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Huawei, ZTE may be doing espionage for China

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Huawei, ZTE may be doing espionage for China
Huawei and ZTE are the number 2 and number 5 telecom equipment makers in the world respectively. While they are most visible in the US market as wireless handset makers, they are also large manufacturers of carrier class telecommunications switching equipment and enterprise switchgear, competing with the likes of Ericsson, Alcatel-Lucent and Seimens-Nokia.

These two Chinese giants were founded in the 1980s and have risen rapidly to being global leaders through government subsidies common in China, where a significant number of their largest companies are government owned. ZTE was started by state-owned entities affiliated with the Ministry of Aerospace Industry. Its cross-town rival, Huawei was founded by an engineer in the People’s Liberation Army. ZTE has been publicly listed in Shenzhen since 1997 while Huawei is “privately” held.

The two companies are no strangers to controversy, in 2003 Cisco sued Huawei alleging illegally copying of its equipment. The companies are known to blur the lines of business ethics in their dealings in South America, backing clients into buying gear that was offered on “free” trials to outright bribery. ZTE was thought to have sold embargoed computer equipment to Iran in violation of a UN sanction.

In Europe and the US, there have been openly voiced concerns about the relationships these companies have with the Chinese government. The EU was considering tariff actions against the two companies on allegations of dumping their products below cost. In the end, no action was taken however.

Now in the US, a report is expected on October 8th, capping off a year-long Congressional investigation into the two companies. The House Permanent Select Committee on Intelligence has been looking into the companies’ business expansion in the US and whether it presents an espionage danger or threatens the telecommunications infrastructure in North America.

The ZTE Score had a hardwired backdoor vulnerability which allowed password access and control of the device.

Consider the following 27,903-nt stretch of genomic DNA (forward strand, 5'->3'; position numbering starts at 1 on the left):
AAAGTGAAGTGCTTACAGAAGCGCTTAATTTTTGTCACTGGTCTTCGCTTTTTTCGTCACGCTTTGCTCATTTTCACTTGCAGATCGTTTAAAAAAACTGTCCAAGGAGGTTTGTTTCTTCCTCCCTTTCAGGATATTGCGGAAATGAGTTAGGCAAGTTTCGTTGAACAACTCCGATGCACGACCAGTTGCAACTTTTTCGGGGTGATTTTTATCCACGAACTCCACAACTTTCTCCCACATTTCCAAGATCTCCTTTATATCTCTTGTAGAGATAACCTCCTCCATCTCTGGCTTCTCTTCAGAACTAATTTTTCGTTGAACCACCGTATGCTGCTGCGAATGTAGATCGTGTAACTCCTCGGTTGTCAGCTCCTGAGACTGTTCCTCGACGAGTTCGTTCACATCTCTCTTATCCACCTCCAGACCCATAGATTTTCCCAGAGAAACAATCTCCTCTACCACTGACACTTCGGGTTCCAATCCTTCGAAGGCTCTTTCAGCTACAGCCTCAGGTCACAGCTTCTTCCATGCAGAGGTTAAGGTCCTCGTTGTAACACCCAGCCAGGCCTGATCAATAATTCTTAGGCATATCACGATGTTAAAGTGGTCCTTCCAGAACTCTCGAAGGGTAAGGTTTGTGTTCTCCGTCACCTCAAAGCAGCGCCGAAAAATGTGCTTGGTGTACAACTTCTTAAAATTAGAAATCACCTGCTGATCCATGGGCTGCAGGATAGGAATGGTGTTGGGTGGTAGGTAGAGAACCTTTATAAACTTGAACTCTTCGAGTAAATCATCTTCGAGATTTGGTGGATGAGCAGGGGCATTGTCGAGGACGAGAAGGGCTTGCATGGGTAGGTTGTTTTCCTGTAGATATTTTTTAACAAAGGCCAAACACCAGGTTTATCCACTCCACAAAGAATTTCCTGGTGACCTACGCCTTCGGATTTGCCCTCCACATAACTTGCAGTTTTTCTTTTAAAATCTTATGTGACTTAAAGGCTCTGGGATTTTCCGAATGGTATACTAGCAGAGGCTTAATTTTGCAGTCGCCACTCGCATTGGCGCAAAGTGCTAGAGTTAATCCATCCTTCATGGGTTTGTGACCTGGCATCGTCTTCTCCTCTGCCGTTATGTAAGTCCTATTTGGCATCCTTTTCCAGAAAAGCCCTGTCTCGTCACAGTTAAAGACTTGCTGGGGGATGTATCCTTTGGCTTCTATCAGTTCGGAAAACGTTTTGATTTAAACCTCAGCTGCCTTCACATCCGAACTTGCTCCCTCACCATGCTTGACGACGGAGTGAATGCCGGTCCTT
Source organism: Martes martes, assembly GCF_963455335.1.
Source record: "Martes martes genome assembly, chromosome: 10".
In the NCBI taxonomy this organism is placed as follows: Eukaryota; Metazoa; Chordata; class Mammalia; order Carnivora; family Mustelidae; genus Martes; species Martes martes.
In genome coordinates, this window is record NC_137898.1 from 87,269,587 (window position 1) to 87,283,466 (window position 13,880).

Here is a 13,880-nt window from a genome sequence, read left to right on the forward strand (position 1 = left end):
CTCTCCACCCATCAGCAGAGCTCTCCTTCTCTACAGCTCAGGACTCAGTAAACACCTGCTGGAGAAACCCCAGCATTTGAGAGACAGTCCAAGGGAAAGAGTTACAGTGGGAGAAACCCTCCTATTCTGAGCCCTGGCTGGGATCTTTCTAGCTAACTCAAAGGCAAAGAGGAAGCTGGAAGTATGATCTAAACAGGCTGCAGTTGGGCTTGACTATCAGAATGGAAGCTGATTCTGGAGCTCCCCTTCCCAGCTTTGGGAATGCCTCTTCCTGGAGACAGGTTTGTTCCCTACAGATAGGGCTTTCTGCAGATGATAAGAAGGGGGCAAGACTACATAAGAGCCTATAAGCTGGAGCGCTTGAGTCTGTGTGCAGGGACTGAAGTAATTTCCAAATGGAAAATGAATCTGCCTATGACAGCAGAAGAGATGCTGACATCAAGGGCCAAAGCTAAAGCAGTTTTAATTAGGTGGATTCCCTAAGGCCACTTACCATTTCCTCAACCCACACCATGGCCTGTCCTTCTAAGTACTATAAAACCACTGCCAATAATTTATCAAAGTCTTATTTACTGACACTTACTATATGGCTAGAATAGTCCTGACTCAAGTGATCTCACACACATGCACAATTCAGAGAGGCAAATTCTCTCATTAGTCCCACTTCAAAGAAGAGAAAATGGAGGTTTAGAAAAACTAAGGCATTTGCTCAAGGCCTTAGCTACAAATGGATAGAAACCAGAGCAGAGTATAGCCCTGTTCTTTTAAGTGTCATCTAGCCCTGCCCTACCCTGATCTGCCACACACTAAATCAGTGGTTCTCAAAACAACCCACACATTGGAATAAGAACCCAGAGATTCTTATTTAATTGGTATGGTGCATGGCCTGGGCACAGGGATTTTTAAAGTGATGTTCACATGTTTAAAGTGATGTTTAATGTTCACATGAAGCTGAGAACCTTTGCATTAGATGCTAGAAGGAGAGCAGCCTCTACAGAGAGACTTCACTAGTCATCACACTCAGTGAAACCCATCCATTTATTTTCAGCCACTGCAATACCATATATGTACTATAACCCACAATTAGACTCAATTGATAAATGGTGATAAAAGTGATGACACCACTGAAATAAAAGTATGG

Congressman Mike Rogers (R-Michigan) told CBS News “60 Minutes” that US companies dealing with Huawei that also have a concern about national security or their intellectual property should “find another vendor.” Huawei obviously contests that assessment. The fears about the companies’ motives were not helped when ZTE admitted that on its ZTE Score smartphone, and possibly other models, the company had built in a hardwired backdoor which would allow anyone with knowledge the ability to control the handset. ZTE states that it was a means to push software updates, but in May 2012 when they acknowledged the issue, the company addressed it as a security flaw.

The two companies do not have a large presence in the US. United Wireless, a small wireless carrier based in Kansas did some business with Huawei and was subsequently visited by investigators. The president of the company told them that he was not aware of any American company that made the equipment he needed. While there may be few, if any American-only companies that make that type of gear, it is an ironic statement given how mature the telecom infrastructure is in the US.

We may learn more once the report is released, but if the demeanor of those that have been investigating the matter is any indication, the picture does not look rosy. When asked if Huawei was ordered by the Chinese government to spy on the US, former government foreign technology analyst Jim Lewis said, “the state tells them what to do and they do it.”

sources: Electronista (current), Businessweek (archived 2005), Strategic Studies Institute (reference)

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